"What are you gonna do, sprout lasers from your eyes and lightning from your fingertips. Like a Lemurian?"

Snickers erupted from up and down the corridor.

"Go lick the warden’s buckhole!" Casper dropped under the swing and launched himself shoulder-first into the bigger man’s gut. He charged, carrying the thew-bound peabrain down the corridor.

Gorcos tripped him and Casper fell into a heap with Tunsel. Gorcos leaped in and the two-to-one fight was quickly over, Tunsel and Gorcos pummeling him into ground meat.

Casper lay in the corridor, barely able to lift his head.

All he saw was the backs of Tunsel and Gorcos, heading toward his cube with his wife.

Several pairs of hands hauled him down the corridor toward the common room. He knew he’d be spending the night in the singles' warren, Tunsel probably bucking his wife already.

"Over here," said a familiar voice through the fog.

They dumped him near the far wall, the ceiling shrouded in darkness.

"Will he be okay, Dr. Dersop?" a voice asked from far away.

"Here, give him some of this, and he will," said another voice.

A small glow illuminated Seamus’s face. "Drink this, Caspar, like the good doctor says." He held a cracked porcelain cup to Casper’s mouth.

The hot liquid stung the cuts in his mouth, but soothed them too.

Weariness washed over him and took the last of his consciousness.


"Line up!" The kick in his side reinforced the order.

Casper ignored the grin on Gorcos’s face and pulled himself to sitting.

"Guess who bucked the living Vishnu out of your wife last night, Casp!"

"Gork yourself into Tunsel’s buckhole." Casper got up and headed for the mess line, the singles' mess line, the conjugal units each having a dispensomeal.

The humiliation deepened, Casper galled by the thought of his wife bucking anyone else. Its having been Tunsel, the Warden’s bucklicker, was like a knife in his gut.

"Feel any better?" Seamus said, looking him up and down.

Casper smirked. Physically, he was badly bruised, and he had a tooth too loose for his liking. Tunsel and Gorcos knew better than to beat anyone so badly that they couldn’t work; the warden would have their hides for it. He tested his muscles, wondering what he would find at the Muthur dig. The sere, unforgiving planet surface was likely to present its own betrayals.

How the ancients of Lemuria had built into their crystals their amazing capabilities was a mystery long since lost in the collapse of their civilization. Before his conviction, Casper had dreamt of the vast universe he would find if only he might obtain even one Lemurian crystal, despite his having equally infinitesimal chances of untold riches. Casper knew all the crystals, triclinic to cubic. And the powers they possessed.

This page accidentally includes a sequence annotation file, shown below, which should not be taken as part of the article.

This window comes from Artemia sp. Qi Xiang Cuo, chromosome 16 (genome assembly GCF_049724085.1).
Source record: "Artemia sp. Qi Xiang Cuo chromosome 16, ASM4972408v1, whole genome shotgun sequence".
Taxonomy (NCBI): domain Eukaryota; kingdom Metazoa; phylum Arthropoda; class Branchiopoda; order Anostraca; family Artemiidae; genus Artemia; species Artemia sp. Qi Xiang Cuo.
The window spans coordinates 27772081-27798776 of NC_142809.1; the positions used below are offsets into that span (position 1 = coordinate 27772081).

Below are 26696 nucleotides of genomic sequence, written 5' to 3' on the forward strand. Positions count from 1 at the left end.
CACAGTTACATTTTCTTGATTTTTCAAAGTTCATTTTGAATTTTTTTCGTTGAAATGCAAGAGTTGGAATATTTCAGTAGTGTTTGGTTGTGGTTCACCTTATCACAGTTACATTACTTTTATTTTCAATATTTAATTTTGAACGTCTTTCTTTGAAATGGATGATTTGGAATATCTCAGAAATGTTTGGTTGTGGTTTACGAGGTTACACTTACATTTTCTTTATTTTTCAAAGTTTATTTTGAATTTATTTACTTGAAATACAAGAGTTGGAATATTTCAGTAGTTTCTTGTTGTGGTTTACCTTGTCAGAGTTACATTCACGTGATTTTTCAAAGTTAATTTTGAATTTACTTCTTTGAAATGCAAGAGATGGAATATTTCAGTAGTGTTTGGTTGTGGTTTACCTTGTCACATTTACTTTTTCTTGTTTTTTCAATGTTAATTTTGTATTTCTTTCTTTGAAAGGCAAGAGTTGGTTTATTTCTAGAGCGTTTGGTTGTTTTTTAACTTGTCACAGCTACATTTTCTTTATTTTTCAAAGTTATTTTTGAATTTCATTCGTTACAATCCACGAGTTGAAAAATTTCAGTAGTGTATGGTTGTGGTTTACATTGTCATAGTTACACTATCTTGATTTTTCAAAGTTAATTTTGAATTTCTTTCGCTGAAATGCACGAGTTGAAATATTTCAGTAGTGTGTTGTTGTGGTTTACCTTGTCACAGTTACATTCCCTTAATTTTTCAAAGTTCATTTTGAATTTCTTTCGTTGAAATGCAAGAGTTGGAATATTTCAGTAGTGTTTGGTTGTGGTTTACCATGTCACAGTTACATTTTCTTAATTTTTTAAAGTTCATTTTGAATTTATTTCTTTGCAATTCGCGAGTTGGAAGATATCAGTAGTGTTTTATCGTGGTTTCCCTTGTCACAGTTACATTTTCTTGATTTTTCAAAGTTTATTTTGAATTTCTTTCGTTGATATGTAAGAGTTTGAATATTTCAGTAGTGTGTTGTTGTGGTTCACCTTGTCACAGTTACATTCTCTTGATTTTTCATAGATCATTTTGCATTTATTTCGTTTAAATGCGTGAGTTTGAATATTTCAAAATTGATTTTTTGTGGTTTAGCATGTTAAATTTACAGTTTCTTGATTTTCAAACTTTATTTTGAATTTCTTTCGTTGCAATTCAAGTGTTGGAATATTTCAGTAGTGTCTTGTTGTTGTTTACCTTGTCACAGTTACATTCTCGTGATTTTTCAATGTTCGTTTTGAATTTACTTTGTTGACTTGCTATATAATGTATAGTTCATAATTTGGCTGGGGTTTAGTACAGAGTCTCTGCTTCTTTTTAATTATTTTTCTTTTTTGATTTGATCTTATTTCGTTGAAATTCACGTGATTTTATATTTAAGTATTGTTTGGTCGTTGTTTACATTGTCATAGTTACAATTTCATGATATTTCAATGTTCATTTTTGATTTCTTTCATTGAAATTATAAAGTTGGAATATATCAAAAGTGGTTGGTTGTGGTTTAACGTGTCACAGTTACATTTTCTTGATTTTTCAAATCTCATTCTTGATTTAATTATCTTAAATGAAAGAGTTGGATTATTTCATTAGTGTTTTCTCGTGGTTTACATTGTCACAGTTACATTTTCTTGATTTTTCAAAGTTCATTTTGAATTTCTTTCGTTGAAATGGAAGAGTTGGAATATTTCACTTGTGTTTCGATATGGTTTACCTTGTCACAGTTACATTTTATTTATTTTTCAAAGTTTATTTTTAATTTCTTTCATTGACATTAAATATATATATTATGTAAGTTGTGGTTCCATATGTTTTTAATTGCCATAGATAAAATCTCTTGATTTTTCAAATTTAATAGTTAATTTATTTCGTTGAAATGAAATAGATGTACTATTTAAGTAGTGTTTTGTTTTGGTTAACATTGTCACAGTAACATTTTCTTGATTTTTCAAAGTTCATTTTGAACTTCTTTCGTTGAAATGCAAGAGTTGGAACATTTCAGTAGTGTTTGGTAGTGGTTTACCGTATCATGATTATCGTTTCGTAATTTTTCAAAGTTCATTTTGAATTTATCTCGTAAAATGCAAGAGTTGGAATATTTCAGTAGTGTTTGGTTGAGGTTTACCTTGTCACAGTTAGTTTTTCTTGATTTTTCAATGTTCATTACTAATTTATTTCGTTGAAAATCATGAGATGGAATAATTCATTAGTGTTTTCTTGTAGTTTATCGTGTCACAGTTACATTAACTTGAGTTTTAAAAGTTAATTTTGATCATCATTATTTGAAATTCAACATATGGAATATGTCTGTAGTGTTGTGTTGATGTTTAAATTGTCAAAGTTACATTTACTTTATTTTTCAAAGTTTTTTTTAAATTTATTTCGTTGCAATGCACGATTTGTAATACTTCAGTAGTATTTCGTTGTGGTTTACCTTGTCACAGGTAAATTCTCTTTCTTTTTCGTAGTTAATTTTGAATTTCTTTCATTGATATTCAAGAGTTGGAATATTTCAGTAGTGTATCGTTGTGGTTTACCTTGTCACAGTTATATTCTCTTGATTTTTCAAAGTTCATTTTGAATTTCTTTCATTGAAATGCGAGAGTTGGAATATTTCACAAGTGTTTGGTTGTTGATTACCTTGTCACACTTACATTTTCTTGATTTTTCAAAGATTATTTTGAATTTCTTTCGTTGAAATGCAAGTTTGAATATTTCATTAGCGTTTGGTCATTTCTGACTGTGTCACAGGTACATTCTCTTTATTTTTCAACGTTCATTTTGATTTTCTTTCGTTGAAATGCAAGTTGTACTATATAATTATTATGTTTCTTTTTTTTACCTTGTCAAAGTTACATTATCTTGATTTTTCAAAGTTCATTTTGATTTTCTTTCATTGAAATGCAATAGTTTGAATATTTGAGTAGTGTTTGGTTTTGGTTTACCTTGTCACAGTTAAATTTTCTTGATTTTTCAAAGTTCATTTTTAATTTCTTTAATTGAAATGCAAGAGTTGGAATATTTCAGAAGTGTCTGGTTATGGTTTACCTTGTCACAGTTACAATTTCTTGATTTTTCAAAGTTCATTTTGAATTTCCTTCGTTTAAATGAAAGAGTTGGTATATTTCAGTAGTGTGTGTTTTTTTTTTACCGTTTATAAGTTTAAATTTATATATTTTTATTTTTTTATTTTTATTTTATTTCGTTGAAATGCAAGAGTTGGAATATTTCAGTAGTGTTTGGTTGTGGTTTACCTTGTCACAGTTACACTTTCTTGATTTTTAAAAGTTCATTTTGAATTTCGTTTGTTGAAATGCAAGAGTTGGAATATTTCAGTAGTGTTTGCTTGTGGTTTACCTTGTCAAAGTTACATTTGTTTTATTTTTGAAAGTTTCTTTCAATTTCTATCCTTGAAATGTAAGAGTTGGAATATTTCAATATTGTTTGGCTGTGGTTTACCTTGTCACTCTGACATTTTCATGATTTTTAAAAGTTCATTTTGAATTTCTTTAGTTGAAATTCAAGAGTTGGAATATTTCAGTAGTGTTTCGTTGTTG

Daydreaming at night under the stars had given him hope amidst the squalor that seemed his family’s fate, their two-room cube too small for him, his parents, his sister and his infant brother. The cube had been tucked on the backside of a towerblock housing eight hundred other families in similar two-cubes, the towerblock one amongst thousands, these beehives disgorging their effluent of workers four times a day. Like clockwork, one fourth rushed to work a twelve-hour shift, every four hours, their rotations set by the towerblock, Casper’s parents manufacturing parts for extensibles, the same part every five seconds.

Casper had been working the line for five years, since he was fourteen, when he came home at one shift-end to find his father in the corner, rocking mindlessly, Casper’s infant brother Jaupal in his arms. "They’ve taken your mother and sister."

Casper didn’t ask his father why. He knew what for. Their wages weren’t enough to feed them all. Some wives and sisters stood at the intersections on payday. Some were put to work by the local police. Some purloined extra items from work or market. The risk and shame, he'd been told, seemed worth the moment of satisfaction when the belly was full and the family happy. He'd been beyond caring when his mother and sister had been taken. Kathag’s being bucked by the Warden's bucklicker had stirred long-dormant resentments from when his mother and sister had been detained.

The glop of porridge into his plate woke Casper from his reverie. It was smaller than the amount he usually got from the dispensomeal, and smaller than the serving others got in the messline. He knew the amount was deliberate. He was beyond caring.

"You can have some of mine," Seamus said, sitting beside him.

Casper wasn’t hungry. "You need to eat, old man."

"You need to find that crystal," Seamus retorted.

The tight space at the table, elbow-to-elbow with people on either side, was also deliberate, Casper knew. I need to find that crystal, he thought. He knew that if he didn’t, he’d probably do something stupid, which was exactly what had landed him here at Magasca Prison. Finished, he picked up his tray and shoved it through the window, joined the line for the transport, and boarded like the automaton he was.

Even as his father had begged him not to, saying there was nothing to be done, Casper had left their towerblock, his unpermitted departure instantly noticed, and had gone to the precinct. The station itself had been so packed that detainees were pressed up against the windows.